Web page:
A Changhua County businessman was on Thursday sentenced to a three-month prison term for contravening the National Securities Act (國家安全法).
The Taipei District Court said that Fu-Mei Scissors and Tools Manufacturing Co chairman Huang Chiung-tun (黃炯墩) was recruited by Chinese intelligence officers after he in 2000 established a factory in the country.
The sentence can be commuted to a NT$90,000 fine.
The court filing showed that Huang was recruited to gather information on Falun Gong and the Democratic Progressive Party members, and military installations in Taiwan.
Huang in 2000 moved to Ningbo, China, where he made efforts to befriend local government officials in the hope of advancing his business, the court filing showed.
Among the officials was Huang Weihua (黃偉華), a section chief in the Chinese Ministry of State Security’s regional office, who proposed that Huang Chiung-tun work for Chinese intelligence in exchange for a tax credit of 35,000 yuan (US$5,357 at the current exchange rate), it showed.
Huang Chiung-tun was later recruited for specific operations in Taiwan, the filing showed.
Huang Chiung-tun in the following years made several trips to Taiwan, where he tried to befriend military personnel, as well as police and national security officers, to gather information and persuade them to make trips to China, the filing showed.
Among those he befriended in Taiwan were a National Security Bureau officer surnamed Lee (李), a local Chinese Nationalist Party (KMT) official, surnamed Yen (閻), a retired Air Force Academy official and an official at the Ministry of Justice’s Investigation Bureau who later held positions in the Legislative Yuan, the filing showed.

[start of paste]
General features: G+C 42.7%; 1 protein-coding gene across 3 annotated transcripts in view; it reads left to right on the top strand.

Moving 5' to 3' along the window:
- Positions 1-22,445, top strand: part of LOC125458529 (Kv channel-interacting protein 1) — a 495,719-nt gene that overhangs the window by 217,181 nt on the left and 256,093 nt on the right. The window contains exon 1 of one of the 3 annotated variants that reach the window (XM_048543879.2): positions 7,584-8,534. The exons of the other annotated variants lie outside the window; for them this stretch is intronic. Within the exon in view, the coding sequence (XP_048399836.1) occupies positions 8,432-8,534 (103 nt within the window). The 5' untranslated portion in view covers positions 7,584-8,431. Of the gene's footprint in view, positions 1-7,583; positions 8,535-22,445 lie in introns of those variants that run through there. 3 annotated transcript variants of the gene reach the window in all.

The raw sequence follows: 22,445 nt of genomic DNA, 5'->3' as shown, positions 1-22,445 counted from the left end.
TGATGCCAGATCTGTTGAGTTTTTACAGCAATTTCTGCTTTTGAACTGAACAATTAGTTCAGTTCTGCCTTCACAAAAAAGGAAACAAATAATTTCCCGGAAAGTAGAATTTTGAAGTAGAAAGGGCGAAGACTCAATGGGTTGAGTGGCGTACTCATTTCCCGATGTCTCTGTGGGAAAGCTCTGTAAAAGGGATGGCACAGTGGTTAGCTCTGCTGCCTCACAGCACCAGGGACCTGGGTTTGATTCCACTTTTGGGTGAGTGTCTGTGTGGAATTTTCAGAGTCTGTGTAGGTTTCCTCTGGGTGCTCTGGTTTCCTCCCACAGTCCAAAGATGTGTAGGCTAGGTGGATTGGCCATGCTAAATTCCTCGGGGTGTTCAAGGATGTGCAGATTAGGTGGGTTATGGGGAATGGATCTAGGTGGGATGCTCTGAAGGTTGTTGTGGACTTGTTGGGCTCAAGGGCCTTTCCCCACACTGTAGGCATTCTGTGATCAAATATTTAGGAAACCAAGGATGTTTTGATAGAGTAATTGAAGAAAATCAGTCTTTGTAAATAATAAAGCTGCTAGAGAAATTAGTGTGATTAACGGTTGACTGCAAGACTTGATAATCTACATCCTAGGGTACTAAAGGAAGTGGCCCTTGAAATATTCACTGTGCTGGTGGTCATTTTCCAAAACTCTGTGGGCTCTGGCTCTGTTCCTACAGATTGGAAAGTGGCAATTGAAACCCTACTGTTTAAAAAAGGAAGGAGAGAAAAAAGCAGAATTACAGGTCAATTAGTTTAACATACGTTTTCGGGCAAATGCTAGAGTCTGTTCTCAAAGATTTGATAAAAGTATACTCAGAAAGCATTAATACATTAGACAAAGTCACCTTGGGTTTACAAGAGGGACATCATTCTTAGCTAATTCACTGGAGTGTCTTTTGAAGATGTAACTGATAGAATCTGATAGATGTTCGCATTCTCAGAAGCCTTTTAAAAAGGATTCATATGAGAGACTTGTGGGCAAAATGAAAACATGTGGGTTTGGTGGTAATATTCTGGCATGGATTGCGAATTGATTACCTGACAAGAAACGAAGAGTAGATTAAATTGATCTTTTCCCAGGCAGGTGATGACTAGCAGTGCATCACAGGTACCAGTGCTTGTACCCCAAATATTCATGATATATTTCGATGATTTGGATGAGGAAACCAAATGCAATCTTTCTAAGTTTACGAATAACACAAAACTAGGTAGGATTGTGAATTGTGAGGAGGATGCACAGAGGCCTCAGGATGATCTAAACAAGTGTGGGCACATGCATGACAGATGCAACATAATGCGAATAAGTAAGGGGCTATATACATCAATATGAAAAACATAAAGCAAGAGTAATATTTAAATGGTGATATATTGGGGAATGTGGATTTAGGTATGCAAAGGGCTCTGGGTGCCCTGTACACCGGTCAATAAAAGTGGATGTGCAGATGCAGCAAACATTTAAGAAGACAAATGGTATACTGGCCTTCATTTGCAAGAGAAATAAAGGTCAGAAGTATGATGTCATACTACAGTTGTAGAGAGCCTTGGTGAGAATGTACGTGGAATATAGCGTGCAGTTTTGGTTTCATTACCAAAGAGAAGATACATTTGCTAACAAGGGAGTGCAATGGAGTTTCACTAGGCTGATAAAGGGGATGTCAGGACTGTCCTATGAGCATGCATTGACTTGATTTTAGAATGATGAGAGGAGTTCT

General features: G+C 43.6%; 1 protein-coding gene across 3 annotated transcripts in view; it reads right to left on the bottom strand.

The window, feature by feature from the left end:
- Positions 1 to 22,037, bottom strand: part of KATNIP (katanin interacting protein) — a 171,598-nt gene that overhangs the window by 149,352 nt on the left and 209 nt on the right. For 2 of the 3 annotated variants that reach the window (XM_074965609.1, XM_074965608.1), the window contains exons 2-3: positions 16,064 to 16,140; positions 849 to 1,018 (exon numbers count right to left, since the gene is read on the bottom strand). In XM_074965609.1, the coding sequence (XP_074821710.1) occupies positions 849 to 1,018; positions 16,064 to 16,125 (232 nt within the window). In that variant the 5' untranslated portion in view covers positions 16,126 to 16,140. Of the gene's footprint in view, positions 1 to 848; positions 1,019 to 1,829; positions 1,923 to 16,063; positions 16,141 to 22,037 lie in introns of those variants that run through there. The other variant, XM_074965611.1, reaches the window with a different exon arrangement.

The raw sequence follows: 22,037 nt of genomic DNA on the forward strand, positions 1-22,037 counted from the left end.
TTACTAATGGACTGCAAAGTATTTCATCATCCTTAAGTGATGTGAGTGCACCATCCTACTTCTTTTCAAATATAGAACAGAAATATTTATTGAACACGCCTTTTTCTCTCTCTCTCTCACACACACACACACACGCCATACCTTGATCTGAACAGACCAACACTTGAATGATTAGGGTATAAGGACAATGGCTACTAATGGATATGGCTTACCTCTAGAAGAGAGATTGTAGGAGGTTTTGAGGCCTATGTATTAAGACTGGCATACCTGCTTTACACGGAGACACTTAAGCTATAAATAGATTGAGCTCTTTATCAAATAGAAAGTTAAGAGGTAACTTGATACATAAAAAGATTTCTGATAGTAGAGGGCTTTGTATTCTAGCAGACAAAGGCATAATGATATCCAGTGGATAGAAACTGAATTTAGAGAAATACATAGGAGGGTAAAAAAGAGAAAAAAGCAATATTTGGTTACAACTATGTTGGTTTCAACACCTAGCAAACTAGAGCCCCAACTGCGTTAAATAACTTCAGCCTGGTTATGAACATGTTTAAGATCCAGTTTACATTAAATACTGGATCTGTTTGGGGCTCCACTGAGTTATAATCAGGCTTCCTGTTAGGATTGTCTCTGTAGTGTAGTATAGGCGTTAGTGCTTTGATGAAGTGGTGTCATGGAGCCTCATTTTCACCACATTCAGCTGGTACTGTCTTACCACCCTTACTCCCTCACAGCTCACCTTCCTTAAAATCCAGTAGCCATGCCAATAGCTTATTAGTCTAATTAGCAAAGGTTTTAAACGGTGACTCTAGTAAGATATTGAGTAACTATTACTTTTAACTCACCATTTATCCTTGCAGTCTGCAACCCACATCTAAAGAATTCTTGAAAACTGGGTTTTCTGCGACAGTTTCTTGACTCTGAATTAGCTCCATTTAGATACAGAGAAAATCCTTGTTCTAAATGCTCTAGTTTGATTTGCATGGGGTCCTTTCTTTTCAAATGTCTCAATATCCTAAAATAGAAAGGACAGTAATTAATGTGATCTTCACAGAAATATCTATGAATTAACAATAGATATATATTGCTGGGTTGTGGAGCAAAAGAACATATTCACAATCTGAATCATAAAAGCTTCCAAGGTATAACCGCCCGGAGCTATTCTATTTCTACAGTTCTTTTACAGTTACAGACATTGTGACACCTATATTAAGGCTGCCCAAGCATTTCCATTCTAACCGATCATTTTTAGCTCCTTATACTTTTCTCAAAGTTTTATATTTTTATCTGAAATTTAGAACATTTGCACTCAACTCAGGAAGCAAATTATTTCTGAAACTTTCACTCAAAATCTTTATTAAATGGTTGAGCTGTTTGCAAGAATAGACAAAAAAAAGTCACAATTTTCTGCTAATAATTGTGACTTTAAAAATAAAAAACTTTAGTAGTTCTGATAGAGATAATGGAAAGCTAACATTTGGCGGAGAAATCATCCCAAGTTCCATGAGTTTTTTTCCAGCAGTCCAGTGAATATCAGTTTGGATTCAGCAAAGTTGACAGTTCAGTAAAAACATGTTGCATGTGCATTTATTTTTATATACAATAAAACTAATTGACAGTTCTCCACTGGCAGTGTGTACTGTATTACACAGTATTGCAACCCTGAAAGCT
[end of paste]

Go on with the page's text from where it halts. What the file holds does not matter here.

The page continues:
The authorities were tipped off on the spying activities, after Lee refused the offer to visit China on an all-expenses-paid trip, it showed.
Investigators from the Taipei District Prosecutors’ Office found that several people involved had been traveling to Ningbo, where they had met with Huang Weihua, who solicited them to work for Chinese intelligence, the filing showed.
Those questioned by investigators said that they refused those offers, it showed.
Huang Chiung-tun’s spying activities did not leak any significant information to China, and he did not recruit any other Taiwanese to work for China, the court said.
Additional reporting by CNA
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